Essay by Ruth Starke
My postgraduate student frowned. ‘The Gathering? Isn’t that the one where someone sets a dog on fire?’ Spoiler alert: indeed it is. It is the book’s most memorable scene; it is certainly the most horrific. My postgrad had read Isobelle Carmody’s 1993 novel in high school and that was the first memory of it which surfaced. The scene shocked readers and alienated many: ‘I re-read the novel recently but I skipped that chapter’ wrote one online reviewer.
The Gathering wasn’t the first of Carmody’s fantasy novels. Something of a writing prodigy, she began The Obernewtyn Chronicles, perhaps the best known of her fantasy series, while still in high school, and continued to work on the first volume, Obernewtyn, while completing a BA in literature and working as a cadet journalist. It was published in 1987, when she was still in her twenties. The seventh and final volume in the series, The Red Queen, will be published at the end of this year.
As most titles in the genre do, the novels explore the forces of darkness and light and the battle between good and evil, with the hero’s soul at stake. The Gathering is no different, but was the first of Carmody’s novels to use a real-life setting, and one that teenage readers can readily relate to: a suburban high school, albeit one where bullying is rife and seemingly condoned, even encouraged, by the sadistic vice principal Mr Karle. The school is called Three North and to new student Nathanial Delaney it looks like a concentration camp, a ‘square, slab-grey complex set on an asphalt island’. Here the battles take place on playing fields or in the gym, or between deserted classroom blocks at night, while packs of feral dogs growl in the darkness. The story has fantastical elements but at heart it is a study of fascism, in which a whole community or ‘district’ is controlled by a power-mad dictator with the help of gangs of thugs and militant youth groups.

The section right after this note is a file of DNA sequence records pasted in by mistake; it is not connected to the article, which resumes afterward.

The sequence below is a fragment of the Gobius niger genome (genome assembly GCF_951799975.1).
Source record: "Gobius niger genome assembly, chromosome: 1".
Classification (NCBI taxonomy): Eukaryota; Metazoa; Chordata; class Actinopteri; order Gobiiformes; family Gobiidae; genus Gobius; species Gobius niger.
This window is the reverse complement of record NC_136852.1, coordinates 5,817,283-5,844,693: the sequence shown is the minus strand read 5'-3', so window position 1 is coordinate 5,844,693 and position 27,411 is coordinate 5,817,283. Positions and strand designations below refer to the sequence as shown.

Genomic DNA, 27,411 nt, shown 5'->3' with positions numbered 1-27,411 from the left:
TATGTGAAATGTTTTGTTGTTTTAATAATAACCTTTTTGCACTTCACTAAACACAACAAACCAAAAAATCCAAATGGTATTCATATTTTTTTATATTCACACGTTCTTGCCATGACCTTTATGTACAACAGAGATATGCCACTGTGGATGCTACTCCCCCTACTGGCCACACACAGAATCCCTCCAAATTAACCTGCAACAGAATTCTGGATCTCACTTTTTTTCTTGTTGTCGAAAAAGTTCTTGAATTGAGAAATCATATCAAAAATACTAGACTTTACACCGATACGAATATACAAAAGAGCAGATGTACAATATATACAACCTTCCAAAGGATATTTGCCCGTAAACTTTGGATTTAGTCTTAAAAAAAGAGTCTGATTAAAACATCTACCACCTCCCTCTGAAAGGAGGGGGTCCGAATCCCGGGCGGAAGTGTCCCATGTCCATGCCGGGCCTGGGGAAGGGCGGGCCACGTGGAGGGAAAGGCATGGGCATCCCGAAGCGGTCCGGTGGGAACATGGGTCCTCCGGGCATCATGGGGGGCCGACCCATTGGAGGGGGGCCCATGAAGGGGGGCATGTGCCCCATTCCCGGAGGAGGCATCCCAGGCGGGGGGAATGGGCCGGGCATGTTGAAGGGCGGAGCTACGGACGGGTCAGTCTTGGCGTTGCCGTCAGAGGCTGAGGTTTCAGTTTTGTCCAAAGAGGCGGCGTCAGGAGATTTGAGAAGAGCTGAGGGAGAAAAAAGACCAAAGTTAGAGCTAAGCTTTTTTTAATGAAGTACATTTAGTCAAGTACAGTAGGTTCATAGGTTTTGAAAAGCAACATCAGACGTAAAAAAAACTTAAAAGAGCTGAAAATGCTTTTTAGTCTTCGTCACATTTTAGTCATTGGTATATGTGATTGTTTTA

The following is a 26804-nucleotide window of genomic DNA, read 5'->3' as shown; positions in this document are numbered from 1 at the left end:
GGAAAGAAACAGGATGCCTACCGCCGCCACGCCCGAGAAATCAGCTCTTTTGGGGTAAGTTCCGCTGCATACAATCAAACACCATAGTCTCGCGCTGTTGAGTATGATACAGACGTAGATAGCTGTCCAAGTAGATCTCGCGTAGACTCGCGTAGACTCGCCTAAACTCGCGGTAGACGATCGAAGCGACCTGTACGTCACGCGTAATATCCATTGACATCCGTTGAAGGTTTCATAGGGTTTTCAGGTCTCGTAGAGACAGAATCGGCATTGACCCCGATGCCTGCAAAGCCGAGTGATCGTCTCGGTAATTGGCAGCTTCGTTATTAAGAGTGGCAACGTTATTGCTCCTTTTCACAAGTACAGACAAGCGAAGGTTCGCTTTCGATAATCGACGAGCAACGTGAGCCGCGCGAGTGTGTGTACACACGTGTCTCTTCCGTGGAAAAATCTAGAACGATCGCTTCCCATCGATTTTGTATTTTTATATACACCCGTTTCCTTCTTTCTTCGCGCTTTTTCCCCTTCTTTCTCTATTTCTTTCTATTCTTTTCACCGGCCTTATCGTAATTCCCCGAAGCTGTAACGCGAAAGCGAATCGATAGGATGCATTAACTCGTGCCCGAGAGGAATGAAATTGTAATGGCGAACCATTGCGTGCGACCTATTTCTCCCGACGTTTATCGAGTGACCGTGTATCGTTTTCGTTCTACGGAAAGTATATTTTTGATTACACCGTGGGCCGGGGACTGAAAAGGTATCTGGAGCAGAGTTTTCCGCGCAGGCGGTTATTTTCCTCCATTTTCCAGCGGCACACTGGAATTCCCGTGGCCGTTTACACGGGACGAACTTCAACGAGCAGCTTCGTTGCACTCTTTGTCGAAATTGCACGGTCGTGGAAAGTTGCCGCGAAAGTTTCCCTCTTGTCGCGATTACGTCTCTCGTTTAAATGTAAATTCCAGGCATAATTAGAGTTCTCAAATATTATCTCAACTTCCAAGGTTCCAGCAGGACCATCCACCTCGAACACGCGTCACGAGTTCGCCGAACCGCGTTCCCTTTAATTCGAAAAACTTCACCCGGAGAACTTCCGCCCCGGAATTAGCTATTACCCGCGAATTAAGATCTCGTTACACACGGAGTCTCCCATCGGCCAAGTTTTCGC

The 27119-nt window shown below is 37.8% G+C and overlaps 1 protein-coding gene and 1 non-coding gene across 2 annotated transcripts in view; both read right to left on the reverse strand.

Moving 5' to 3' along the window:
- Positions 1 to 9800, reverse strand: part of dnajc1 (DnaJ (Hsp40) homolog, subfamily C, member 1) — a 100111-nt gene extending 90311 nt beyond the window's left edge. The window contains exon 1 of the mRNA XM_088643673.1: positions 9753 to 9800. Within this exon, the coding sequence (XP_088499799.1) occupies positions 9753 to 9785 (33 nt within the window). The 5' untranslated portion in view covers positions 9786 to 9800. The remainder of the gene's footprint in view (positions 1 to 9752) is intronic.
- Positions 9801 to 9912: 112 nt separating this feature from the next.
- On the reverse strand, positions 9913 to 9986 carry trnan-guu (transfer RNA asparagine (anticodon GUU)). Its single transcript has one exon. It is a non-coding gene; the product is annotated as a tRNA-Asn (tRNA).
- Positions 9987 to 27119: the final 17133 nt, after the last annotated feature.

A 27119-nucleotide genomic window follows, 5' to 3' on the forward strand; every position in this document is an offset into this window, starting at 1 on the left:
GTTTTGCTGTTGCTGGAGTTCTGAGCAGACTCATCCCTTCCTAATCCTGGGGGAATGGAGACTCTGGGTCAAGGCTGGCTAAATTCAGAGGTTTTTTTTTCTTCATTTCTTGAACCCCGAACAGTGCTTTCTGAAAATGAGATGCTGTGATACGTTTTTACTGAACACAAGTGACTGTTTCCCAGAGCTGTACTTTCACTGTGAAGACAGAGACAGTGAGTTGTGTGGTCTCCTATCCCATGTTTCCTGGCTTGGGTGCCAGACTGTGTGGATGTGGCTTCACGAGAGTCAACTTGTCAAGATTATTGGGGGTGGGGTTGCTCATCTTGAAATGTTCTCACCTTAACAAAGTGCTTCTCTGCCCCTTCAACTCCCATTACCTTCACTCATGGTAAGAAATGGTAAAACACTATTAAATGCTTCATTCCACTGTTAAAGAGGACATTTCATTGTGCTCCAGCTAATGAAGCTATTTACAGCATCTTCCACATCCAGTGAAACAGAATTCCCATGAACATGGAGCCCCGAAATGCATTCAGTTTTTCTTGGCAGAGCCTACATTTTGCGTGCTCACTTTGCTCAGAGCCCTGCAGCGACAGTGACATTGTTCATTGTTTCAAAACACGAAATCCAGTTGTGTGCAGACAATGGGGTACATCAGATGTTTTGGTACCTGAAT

The narrator, Nathanial, senses ‘something wrong and unnatural, something dead’ when he first glimpses Three North and this only increases his feelings of resentment towards his mother who has relocated them to an unattractive district called Cheshunt where ‘the skyline bristled with pipes belching smoke into the sky’ and an abattoir overlooks the school. But despite its bleakness, Cheshunt has a reputation as a ‘good safe neighborhood’, unlike the surrounding districts where teenage crime is prevalent, and Nathanial’s mother seems to value that security above all. A single mother who works a lot of night shifts in a nursing home and is rarely home to supervise her son, she particularly approves of the town curfew: nobody allowed out on the streets after ten at night without a specific reason, or after nine for those under eighteen.
Nathanial’s father has just died but his parents have been long divorced and Nathanial has few memories of him, apart from troublesome nightmares about being chased by a monster with his father’s face. He doesn’t understand why his mother has moved them to Cheshunt, but it is the last in a long series of relocations, one result of which is that Nathanial doesn’t make friends easily, or at all. It is no different at Three North where he seems to be the only one bothered by the stink from the abattoir and where, when he declines Mr Karle’s ‘invitation’ to join the school youth group known as The Gathering, he is victimised and bullied.
He does, however, find himself mysteriously drawn to a small group of four other misfits in the school who seem governed by a prophetic wraith called Lallie. They tell Nathanial that they have been drawn together by the ‘forces of light’ to fight an inherent and deep-seated evil in Cheshunt. Nathanial is the fifth and final link in the ‘Chain’, and now the fight against the dark, and the healing, can begin.